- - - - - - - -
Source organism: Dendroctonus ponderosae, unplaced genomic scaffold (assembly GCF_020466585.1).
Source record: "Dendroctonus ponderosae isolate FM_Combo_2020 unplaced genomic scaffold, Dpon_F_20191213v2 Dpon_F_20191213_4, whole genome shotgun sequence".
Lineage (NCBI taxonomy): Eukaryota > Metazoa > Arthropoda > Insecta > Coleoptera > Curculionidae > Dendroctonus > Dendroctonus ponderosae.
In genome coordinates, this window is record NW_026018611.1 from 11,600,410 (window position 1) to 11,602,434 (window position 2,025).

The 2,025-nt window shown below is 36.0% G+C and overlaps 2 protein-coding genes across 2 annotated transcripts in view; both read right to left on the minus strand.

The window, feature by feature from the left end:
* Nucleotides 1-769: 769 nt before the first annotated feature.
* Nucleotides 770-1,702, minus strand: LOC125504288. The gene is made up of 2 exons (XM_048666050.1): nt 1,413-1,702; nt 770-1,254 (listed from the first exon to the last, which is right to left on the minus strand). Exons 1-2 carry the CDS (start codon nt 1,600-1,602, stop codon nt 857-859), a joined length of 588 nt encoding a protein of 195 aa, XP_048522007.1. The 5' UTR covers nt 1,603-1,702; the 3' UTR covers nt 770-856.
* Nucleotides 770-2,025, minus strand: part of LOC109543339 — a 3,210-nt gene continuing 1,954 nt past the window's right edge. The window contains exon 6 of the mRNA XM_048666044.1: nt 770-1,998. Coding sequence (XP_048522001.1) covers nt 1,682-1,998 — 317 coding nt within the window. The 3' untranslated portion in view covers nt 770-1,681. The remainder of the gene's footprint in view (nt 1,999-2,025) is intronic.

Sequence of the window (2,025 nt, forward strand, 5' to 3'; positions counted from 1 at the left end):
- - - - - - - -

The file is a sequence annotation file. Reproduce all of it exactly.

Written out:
Source organism: Dendroctonus ponderosae, unplaced genomic scaffold (assembly GCF_020466585.1).
Source record: "Dendroctonus ponderosae isolate FM_Combo_2020 unplaced genomic scaffold, Dpon_F_20191213v2 Dpon_F_20191213_4, whole genome shotgun sequence".
Lineage (NCBI taxonomy): Eukaryota > Metazoa > Arthropoda > Insecta > Coleoptera > Curculionidae > Dendroctonus > Dendroctonus ponderosae.
In genome coordinates, this window is record NW_026018611.1 from 11,600,410 (window position 1) to 11,602,434 (window position 2,025).

The 2,025-nt window shown below is 36.0% G+C and overlaps 2 protein-coding genes across 2 annotated transcripts in view; both read right to left on the minus strand.

The window, feature by feature from the left end:
* Nucleotides 1-769: 769 nt before the first annotated feature.
* Nucleotides 770-1,702, minus strand: LOC125504288. The gene is made up of 2 exons (XM_048666050.1): nt 1,413-1,702; nt 770-1,254 (listed from the first exon to the last, which is right to left on the minus strand). Exons 1-2 carry the CDS (start codon nt 1,600-1,602, stop codon nt 857-859), a joined length of 588 nt encoding a protein of 195 aa, XP_048522007.1. The 5' UTR covers nt 1,603-1,702; the 3' UTR covers nt 770-856.
* Nucleotides 770-2,025, minus strand: part of LOC109543339 — a 3,210-nt gene continuing 1,954 nt past the window's right edge. The window contains exon 6 of the mRNA XM_048666044.1: nt 770-1,998. Coding sequence (XP_048522001.1) covers nt 1,682-1,998 — 317 coding nt within the window. The 3' untranslated portion in view covers nt 770-1,681. The remainder of the gene's footprint in view (nt 1,999-2,025) is intronic.

Sequence of the window (2,025 nt, forward strand, 5' to 3'; positions counted from 1 at the left end):